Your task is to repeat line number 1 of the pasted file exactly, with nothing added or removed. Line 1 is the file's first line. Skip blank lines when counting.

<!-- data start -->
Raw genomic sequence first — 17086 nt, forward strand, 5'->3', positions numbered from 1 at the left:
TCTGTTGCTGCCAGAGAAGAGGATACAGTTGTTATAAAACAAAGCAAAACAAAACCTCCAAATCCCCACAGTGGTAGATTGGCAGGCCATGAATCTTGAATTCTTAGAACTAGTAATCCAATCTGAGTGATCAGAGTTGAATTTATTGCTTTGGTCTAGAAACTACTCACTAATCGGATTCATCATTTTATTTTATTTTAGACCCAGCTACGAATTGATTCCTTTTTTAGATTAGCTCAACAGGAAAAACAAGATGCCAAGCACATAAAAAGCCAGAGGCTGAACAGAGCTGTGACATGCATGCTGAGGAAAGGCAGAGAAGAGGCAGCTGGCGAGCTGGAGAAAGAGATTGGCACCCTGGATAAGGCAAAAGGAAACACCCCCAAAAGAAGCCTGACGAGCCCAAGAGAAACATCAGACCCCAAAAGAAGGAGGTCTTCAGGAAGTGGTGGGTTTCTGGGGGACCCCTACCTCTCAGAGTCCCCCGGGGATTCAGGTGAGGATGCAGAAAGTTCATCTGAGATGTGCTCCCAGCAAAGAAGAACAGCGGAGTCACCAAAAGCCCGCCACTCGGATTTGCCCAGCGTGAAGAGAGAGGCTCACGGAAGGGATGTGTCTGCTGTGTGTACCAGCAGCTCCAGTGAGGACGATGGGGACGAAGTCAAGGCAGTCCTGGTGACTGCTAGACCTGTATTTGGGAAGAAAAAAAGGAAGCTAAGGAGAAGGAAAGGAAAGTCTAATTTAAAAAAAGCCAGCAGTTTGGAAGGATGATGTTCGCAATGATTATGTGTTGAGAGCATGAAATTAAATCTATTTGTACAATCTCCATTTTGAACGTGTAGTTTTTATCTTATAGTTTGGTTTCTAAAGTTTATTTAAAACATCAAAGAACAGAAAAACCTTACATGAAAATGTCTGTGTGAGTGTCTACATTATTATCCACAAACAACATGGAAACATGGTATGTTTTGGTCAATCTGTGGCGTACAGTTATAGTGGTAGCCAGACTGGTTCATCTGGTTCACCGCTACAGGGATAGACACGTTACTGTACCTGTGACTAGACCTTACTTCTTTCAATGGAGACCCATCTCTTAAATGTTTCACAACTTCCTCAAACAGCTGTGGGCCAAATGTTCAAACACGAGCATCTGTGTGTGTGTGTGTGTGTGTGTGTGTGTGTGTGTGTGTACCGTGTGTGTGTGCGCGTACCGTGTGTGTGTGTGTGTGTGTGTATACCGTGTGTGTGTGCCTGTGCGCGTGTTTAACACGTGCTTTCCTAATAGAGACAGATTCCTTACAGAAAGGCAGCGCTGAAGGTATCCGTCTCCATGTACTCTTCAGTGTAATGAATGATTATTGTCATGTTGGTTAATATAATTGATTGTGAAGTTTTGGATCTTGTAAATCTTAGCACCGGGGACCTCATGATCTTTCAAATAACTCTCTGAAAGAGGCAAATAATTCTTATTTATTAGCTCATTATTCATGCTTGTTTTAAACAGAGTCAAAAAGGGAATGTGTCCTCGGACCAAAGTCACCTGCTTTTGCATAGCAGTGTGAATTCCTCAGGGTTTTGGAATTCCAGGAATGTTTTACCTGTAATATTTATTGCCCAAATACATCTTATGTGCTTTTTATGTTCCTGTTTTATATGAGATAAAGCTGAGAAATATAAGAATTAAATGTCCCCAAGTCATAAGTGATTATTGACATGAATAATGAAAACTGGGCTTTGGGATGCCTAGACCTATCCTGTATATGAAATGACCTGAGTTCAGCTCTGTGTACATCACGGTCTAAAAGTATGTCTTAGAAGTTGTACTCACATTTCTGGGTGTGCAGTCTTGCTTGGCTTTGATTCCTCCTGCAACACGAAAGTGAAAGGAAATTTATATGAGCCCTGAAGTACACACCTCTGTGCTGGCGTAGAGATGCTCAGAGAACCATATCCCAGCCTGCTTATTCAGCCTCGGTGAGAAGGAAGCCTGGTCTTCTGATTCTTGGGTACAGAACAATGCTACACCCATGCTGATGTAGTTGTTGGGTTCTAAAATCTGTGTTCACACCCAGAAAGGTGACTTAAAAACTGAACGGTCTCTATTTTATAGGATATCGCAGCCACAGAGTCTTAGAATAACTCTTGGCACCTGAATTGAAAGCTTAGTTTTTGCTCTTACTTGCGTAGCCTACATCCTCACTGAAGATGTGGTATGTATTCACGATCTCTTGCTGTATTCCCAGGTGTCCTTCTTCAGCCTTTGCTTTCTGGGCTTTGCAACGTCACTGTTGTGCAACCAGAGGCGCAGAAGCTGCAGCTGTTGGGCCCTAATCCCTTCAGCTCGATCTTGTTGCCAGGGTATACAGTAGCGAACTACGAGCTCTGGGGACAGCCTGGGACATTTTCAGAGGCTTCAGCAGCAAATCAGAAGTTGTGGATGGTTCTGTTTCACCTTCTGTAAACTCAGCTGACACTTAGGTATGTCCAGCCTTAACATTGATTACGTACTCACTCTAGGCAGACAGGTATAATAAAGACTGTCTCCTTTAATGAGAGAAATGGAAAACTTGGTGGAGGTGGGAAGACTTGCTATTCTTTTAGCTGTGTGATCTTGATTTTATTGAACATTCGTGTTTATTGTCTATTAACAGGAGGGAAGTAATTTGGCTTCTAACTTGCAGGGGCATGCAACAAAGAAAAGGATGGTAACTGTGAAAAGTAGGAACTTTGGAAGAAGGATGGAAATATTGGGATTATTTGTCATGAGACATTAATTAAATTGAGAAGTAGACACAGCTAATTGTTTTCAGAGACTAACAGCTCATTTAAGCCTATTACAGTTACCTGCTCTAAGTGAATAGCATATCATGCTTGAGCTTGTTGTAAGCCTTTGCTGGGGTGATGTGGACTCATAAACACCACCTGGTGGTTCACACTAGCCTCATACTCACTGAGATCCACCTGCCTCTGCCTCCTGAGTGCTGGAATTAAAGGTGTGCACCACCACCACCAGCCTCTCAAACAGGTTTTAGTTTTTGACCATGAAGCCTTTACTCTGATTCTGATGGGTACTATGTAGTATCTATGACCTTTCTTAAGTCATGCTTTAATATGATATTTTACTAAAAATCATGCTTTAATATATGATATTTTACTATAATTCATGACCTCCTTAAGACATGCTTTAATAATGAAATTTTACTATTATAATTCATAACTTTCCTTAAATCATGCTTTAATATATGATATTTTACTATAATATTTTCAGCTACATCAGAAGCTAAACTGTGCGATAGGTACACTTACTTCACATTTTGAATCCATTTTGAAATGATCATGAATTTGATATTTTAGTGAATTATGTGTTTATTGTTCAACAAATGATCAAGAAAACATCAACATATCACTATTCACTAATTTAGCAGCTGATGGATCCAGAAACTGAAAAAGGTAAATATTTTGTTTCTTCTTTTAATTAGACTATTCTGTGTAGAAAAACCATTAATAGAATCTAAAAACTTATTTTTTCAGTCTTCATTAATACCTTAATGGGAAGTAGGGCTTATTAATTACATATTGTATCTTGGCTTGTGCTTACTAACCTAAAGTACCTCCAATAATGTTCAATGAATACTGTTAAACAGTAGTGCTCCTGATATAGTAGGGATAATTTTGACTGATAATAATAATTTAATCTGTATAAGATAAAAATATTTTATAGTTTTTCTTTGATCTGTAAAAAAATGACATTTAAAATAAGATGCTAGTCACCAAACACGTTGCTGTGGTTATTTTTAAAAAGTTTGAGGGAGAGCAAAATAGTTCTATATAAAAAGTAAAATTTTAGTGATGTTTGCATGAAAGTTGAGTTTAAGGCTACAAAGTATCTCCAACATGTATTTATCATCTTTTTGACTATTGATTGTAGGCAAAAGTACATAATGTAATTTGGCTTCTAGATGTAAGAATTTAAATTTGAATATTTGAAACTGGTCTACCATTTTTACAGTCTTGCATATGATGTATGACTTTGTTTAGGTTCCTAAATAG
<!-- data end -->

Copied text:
Raw genomic sequence first — 17086 nt, forward strand, 5'->3', positions numbered from 1 at the left: